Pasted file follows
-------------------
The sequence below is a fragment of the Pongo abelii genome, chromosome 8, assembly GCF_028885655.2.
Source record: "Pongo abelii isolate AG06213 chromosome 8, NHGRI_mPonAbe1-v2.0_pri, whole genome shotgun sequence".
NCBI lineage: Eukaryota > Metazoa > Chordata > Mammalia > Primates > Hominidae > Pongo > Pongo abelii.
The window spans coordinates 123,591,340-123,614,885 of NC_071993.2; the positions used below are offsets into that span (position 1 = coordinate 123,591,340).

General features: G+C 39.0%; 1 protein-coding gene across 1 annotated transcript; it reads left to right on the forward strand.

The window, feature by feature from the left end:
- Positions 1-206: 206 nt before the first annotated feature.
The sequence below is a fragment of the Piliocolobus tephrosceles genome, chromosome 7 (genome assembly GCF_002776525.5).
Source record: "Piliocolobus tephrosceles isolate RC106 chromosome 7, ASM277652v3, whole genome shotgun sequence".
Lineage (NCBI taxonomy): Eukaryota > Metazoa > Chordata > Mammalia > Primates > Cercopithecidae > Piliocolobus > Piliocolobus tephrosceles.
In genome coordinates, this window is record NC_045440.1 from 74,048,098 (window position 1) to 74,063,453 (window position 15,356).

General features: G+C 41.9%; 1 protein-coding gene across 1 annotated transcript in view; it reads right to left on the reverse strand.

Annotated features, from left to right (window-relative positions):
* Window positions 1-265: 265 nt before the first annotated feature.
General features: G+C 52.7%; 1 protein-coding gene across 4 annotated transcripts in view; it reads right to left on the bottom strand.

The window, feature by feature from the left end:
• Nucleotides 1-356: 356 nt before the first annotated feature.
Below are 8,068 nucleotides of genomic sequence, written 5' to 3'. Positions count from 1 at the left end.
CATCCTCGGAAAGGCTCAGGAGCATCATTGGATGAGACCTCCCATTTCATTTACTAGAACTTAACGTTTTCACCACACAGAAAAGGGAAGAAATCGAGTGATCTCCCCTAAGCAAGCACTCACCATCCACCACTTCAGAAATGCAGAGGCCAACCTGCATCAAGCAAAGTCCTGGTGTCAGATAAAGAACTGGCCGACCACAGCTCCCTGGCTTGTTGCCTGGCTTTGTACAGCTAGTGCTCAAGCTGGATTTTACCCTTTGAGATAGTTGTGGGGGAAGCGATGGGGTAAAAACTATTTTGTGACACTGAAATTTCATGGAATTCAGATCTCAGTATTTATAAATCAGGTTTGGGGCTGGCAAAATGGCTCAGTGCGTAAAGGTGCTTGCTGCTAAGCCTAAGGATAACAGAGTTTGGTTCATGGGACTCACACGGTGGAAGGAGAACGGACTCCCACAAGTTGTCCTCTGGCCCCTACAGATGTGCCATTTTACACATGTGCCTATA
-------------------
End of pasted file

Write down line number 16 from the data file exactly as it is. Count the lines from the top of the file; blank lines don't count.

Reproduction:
The window, feature by feature from the left end: